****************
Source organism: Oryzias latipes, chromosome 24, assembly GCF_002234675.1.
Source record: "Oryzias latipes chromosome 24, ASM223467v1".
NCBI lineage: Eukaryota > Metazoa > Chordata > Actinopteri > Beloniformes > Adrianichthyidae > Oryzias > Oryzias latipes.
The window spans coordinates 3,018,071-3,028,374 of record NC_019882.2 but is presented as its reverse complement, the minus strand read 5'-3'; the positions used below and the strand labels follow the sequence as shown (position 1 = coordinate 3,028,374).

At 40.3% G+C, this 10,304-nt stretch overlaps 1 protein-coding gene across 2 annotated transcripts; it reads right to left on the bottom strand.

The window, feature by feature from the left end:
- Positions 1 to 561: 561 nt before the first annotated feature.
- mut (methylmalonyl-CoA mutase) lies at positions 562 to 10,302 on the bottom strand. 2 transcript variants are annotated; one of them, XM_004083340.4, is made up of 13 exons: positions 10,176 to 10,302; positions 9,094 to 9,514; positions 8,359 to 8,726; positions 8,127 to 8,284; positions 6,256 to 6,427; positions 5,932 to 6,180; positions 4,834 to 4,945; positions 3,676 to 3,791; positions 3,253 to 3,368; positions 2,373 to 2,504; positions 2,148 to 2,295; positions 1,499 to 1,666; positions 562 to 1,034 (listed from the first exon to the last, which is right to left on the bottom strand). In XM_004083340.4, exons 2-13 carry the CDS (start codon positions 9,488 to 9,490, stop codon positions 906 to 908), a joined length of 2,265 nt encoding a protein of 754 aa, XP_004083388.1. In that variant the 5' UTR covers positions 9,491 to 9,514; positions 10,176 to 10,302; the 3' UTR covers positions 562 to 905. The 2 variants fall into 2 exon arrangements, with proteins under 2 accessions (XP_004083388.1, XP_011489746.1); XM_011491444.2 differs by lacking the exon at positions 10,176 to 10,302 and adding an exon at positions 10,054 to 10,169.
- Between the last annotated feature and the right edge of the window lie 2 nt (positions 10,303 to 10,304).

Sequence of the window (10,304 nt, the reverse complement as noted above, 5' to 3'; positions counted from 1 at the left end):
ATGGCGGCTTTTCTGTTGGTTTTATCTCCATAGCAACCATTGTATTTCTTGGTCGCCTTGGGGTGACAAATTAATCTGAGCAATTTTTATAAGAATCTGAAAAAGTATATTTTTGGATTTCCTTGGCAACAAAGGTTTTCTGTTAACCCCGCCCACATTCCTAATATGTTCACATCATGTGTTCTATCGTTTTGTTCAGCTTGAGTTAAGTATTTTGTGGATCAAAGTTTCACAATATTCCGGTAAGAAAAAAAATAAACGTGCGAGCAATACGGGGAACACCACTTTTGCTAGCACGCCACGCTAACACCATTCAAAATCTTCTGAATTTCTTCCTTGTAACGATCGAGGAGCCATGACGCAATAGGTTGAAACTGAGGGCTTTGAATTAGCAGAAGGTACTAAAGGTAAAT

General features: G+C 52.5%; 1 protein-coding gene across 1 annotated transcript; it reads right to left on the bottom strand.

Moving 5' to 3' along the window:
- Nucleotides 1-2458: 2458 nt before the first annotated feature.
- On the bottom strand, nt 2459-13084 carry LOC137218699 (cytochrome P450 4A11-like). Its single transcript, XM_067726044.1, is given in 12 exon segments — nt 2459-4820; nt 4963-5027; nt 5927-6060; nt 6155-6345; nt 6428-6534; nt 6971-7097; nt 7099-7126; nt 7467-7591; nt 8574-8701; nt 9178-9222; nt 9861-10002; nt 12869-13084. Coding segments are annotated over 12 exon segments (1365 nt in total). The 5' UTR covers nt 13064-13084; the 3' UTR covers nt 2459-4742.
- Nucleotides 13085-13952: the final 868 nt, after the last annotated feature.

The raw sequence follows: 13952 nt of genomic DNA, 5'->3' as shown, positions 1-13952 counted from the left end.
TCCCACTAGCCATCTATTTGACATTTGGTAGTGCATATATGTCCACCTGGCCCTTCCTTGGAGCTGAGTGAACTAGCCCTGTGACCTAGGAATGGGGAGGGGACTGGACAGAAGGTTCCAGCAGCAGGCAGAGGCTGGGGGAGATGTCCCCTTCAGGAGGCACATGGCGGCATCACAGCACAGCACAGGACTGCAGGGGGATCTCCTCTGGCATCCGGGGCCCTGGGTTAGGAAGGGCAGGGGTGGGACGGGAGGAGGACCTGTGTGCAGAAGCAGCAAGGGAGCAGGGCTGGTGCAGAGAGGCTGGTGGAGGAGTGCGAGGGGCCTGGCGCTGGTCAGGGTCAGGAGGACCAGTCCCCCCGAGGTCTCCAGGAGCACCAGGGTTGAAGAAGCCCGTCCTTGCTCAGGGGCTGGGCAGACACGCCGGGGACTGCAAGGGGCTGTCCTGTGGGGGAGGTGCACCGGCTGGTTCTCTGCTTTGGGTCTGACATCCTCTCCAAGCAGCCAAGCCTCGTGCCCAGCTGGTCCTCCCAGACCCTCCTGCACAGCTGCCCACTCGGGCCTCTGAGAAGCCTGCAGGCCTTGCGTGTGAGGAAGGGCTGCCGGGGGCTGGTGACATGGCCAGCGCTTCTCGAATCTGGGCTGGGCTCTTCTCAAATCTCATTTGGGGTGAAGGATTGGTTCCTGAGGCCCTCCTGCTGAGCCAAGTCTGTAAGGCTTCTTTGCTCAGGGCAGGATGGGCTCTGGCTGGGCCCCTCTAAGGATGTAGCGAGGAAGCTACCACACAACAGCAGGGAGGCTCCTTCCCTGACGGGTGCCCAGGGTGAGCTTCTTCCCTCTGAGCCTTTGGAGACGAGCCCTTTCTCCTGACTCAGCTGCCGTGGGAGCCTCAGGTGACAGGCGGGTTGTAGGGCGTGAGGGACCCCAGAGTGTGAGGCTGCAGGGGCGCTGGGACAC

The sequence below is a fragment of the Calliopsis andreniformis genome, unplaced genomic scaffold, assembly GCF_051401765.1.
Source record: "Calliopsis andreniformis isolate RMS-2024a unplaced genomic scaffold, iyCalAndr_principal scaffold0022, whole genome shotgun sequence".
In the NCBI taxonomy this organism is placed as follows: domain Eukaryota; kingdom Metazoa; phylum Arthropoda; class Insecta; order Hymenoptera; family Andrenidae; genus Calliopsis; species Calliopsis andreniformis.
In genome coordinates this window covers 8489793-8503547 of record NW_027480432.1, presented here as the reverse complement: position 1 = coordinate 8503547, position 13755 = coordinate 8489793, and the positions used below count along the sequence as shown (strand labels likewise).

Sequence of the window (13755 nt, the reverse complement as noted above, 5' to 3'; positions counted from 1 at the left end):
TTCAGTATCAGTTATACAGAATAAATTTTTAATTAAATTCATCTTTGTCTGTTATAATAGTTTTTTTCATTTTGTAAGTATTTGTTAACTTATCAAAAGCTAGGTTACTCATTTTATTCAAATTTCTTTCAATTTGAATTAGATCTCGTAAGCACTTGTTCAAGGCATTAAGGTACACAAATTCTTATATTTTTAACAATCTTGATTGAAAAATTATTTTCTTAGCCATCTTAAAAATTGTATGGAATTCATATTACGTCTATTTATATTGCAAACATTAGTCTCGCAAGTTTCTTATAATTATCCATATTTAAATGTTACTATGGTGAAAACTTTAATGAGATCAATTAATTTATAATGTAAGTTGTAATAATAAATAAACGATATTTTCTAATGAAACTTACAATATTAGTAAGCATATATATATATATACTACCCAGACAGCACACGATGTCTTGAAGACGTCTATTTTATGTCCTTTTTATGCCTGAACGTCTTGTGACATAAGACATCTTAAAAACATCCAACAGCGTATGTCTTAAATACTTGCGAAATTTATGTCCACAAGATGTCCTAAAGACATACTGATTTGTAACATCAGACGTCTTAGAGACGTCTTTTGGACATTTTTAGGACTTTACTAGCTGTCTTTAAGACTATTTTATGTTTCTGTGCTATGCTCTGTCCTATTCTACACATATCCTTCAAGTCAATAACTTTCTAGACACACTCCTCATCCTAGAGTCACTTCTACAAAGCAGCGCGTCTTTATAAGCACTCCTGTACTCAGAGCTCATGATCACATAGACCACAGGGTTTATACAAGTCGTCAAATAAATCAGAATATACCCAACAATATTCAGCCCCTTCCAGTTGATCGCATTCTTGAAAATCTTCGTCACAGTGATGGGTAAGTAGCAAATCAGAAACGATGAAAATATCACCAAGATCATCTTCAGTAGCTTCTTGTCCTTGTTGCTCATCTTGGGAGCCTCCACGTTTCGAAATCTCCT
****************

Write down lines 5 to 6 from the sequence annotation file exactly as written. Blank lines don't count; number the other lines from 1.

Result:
At 40.3% G+C, this 10,304-nt stretch overlaps 1 protein-coding gene across 2 annotated transcripts; it reads right to left on the bottom strand.

The window, feature by feature from the left end: